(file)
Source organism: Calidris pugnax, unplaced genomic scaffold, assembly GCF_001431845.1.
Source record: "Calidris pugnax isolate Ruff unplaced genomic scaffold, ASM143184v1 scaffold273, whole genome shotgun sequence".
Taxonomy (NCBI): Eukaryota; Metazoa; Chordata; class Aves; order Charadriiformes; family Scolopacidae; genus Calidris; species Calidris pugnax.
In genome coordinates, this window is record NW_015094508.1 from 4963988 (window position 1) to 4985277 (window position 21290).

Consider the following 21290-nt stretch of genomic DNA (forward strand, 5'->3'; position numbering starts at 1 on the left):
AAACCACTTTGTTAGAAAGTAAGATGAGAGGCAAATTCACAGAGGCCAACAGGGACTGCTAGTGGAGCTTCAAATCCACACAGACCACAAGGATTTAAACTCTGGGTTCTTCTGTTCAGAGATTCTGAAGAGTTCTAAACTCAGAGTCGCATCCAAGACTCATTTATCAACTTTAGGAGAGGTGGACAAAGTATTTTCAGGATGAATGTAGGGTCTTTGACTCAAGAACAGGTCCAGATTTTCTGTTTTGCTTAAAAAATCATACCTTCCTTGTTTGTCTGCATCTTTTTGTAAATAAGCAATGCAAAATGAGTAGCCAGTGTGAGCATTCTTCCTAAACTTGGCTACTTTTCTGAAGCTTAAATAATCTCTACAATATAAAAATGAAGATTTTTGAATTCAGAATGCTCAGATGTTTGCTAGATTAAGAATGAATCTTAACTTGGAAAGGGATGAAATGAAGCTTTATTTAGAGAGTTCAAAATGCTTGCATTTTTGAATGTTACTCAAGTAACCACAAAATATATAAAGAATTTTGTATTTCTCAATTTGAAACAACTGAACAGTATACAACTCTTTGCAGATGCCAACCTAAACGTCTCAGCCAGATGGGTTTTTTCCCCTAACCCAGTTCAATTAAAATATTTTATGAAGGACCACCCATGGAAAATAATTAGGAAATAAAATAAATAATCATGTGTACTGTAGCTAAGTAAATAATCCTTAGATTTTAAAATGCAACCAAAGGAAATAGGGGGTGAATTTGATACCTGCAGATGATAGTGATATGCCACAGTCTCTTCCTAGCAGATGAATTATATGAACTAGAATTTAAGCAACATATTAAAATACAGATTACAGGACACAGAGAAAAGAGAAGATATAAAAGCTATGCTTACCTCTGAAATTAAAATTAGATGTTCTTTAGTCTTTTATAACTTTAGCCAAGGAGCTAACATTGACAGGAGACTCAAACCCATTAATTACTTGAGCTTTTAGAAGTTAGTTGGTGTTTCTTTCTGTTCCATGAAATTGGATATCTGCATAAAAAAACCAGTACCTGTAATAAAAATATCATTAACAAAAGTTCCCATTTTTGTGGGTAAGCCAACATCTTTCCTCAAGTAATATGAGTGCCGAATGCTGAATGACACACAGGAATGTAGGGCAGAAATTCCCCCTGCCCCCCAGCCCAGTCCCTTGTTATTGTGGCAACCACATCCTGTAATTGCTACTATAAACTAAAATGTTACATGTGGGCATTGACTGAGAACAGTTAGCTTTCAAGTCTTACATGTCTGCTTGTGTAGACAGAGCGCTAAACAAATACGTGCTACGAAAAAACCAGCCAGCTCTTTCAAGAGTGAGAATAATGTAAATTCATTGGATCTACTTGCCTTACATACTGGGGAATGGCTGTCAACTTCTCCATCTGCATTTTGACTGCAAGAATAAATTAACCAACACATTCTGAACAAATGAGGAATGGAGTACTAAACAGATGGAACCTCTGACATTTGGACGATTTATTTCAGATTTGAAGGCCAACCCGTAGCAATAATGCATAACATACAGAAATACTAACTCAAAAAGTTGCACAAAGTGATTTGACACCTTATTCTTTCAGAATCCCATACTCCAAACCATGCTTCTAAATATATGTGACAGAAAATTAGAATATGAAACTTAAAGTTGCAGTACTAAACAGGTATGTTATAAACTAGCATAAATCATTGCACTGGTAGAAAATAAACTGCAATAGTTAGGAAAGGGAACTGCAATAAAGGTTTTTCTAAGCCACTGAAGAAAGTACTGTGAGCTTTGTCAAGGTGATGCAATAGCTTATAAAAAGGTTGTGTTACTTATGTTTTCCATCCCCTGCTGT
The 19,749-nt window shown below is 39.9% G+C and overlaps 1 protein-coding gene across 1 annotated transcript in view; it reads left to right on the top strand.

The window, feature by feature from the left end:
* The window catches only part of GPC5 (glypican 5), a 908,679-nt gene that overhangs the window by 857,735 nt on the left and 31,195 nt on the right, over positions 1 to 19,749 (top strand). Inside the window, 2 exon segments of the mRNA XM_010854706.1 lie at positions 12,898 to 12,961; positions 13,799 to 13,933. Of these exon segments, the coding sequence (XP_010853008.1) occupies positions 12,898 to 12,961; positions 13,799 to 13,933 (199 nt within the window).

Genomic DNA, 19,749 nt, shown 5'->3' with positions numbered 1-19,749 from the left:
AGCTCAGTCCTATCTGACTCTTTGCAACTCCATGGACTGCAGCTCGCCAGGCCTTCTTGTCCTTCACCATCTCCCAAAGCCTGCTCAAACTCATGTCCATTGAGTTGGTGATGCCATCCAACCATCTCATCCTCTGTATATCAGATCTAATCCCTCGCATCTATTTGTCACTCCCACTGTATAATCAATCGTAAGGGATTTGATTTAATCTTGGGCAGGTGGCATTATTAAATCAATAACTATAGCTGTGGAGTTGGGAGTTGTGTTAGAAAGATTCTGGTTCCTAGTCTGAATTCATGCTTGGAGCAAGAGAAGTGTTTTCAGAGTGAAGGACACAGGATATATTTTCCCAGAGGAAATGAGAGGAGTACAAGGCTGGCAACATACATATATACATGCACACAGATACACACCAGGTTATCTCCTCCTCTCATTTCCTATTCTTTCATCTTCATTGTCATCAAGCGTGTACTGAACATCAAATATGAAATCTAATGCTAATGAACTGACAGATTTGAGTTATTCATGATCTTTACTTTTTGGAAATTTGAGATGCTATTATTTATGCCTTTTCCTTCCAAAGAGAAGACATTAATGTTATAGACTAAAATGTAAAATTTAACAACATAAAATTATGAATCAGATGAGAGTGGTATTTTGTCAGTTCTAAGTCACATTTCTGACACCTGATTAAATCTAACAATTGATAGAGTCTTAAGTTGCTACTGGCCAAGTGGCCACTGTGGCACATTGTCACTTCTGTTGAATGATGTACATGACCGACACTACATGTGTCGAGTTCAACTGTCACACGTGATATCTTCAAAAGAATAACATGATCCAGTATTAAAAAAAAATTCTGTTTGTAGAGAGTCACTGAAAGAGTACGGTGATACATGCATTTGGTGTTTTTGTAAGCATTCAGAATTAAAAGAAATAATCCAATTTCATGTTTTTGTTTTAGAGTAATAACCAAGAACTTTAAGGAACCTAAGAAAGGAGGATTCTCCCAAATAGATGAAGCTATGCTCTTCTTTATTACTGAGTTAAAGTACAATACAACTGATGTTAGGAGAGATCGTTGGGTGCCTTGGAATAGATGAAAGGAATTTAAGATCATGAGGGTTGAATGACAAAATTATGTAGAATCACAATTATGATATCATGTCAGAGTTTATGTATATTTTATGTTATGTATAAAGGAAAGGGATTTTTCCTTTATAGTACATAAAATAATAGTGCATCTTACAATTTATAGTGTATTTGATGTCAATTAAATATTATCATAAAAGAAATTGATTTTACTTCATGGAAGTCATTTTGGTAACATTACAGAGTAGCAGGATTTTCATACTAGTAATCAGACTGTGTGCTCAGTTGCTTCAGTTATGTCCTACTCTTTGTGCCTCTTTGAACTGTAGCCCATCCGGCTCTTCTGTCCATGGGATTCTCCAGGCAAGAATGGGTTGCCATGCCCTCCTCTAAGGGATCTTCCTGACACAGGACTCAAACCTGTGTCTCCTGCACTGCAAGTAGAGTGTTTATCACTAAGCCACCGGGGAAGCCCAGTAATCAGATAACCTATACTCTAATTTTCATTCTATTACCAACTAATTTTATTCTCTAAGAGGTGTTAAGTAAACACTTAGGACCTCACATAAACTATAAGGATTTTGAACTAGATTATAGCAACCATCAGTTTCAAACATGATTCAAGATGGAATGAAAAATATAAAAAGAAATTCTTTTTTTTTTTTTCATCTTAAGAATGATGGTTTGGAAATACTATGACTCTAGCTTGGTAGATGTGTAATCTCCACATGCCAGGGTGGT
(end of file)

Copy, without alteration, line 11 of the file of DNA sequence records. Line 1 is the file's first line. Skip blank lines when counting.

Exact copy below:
AGCTCAGTCCTATCTGACTCTTTGCAACTCCATGGACTGCAGCTCGCCAGGCCTTCTTGTCCTTCACCATCTCCCAAAGCCTGCTCAAACTCATGTCCATTGAGTTGGTGATGCCATCCAACCATCTCATCCTCTGTATATCAGATCTAATCCCTCGCATCTATTTGTCACTCCCACTGTATAATCAATCGTAAGGGATTTGATTTAATCTTGGGCAGGTGGCATTATTAAATCAATAACTATAGCTGTGGAGTTGGGAGTTGTGTTAGAAAGATTCTGGTTCCTAGTCTGAATTCATGCTTGGAGCAAGAGAAGTGTTTTCAGAGTGAAGGACACAGGATATATTTTCCCAGAGGAAATGAGAGGAGTACAAGGCTGGCAACATACATATATACATGCACACAGATACACACCAGGTTATCTCCTCCTCTCATTTCCTATTCTTTCATCTTCATTGTCATCAAGCGTGTACTGAACATCAAATATGAAATCTAATGCTAATGAACTGACAGATTTGAGTTATTCATGATCTTTACTTTTTGGAAATTTGAGATGCTATTATTTATGCCTTTTCCTTCCAAAGAGAAGACATTAATGTTATAGACTAAAATGTAAAATTTAACAACATAAAATTATGAATCAGATGAGAGTGGTATTTTGTCAGTTCTAAGTCACATTTCTGACACCTGATTAAATCTAACAATTGATAGAGTCTTAAGTTGCTACTGGCCAAGTGGCCACTGTGGCACATTGTCACTTCTGTTGAATGATGTACATGACCGACACTACATGTGTCGAGTTCAACTGTCACACGTGATATCTTCAAAAGAATAACATGATCCAGTATTAAAAAAAAATTCTGTTTGTAGAGAGTCACTGAAAGAGTACGGTGATACATGCATTTGGTGTTTTTGTAAGCATTCAGAATTAAAAGAAATAATCCAATTTCATGTTTTTGTTTTAGAGTAATAACCAAGAACTTTAAGGAACCTAAGAAAGGAGGATTCTCCCAAATAGATGAAGCTATGCTCTTCTTTATTACTGAGTTAAAGTACAATACAACTGATGTTAGGAGAGATCGTTGGGTGCCTTGGAATAGATGAAAGGAATTTAAGATCATGAGGGTTGAATGACAAAATTATGTAGAATCACAATTATGATATCATGTCAGAGTTTATGTATATTTTATGTTATGTATAAAGGAAAGGGATTTTTCCTTTATAGTACATAAAATAATAGTGCATCTTACAATTTATAGTGTATTTGATGTCAATTAAATATTATCATAAAAGAAATTGATTTTACTTCATGGAAGTCATTTTGGTAACATTACAGAGTAGCAGGATTTTCATACTAGTAATCAGACTGTGTGCTCAGTTGCTTCAGTTATGTCCTACTCTTTGTGCCTCTTTGAACTGTAGCCCATCCGGCTCTTCTGTCCATGGGATTCTCCAGGCAAGAATGGGTTGCCATGCCCTCCTCTAAGGGATCTTCCTGACACAGGACTCAAACCTGTGTCTCCTGCACTGCAAGTAGAGTGTTTATCACTAAGCCACCGGGGAAGCCCAGTAATCAGATAACCTATACTCTAATTTTCATTCTATTACCAACTAATTTTATTCTCTAAGAGGTGTTAAGTAAACACTTAGGACCTCACATAAACTATAAGGATTTTGAACTAGATTATAGCAACCATCAGTTTCAAACATGATTCAAGATGGAATGAAAAATATAAAAAGAAATTCTTTTTTTTTTTTTCATCTTAAGAATGATGGTTTGGAAATACTATGACTCTAGCTTGGTAGATGTGTAATCTCCACATGCCAGGGTGGT